Painting From Life vs. From Photos
The only thing worse than being talked about is not being talked about.
—Oscar Wilde, The Importance of Being Ernest
Has art dealer Edward Winkleman become a cultural icon? If so, it seems we should pay attention to what he is saying . . .
But first, here are some other things worth reading:
- The Intrepid Art Collector, probably the worst-titled book ever. If you are an artist, don’t walk, run and buy this book. It is for you — it could be titled “What every artist should know about the art world.” One of these days I want to talk about it in depth here on Art & Perception. I interviewed author Lisa Hunter back in September.
- What’s in a name? If you want to see the power of words to frame, check out this diary on dailykos (it’s political, but it is a must-read from a “perception” standpoint.)
Now, back to Ed. Birgit recently referred to Edward Winkleman as a “cultural icon.” What does that mean, anyway? I consulted my copy of Wikipedia and found what is probably the shortest article in the whole encyclopedia:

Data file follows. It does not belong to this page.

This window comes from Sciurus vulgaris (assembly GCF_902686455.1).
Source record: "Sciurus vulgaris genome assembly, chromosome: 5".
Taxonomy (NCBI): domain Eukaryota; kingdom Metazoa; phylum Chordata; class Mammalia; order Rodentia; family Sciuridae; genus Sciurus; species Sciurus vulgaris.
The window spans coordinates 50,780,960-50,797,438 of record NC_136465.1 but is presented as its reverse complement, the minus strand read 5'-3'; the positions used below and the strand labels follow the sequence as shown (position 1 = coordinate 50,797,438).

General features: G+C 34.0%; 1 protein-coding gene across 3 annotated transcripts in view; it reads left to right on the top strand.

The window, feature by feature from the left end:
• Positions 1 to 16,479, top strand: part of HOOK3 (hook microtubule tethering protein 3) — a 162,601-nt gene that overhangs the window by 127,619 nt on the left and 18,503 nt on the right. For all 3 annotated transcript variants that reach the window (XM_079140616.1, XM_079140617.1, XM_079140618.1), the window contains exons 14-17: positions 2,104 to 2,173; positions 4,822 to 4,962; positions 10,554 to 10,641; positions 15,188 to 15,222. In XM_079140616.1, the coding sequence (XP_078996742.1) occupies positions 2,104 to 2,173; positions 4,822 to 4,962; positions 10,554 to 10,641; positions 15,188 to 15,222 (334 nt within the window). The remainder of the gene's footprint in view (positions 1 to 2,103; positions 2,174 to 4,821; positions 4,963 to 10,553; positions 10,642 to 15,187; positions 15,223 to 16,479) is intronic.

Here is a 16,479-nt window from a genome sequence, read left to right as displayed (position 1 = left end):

A cultural icon is an object or person which is distinctive to, or particularly representative of, a specific culture. An example is the bowler hat, which could be considered an English cultural icon. John Wayne would be an example of an American cultural icon.
By this definition, Ed is a cultural icon of the art blogs; here are a couple of his recent posts that illustrate why:
- Looking for Fairness in the Age of Art Fairs: Ed asks, has the art world become a merit-free hedge fund?
- Losing My Assumptions: Ed asks, if art is about communication, is art not intended to communicate not art?
Giving the importance of the concept “cultural icon”, I found the Wikipedia article a bit short. I decided to contribute by adding Ed.
[UPDATE: A Wikipedia editor removed Ed again with the comment “(Edward Winkleman a cultural icon? ….)” I guess our subculture is not sufficiently developed to be recognized as having cultural icons.]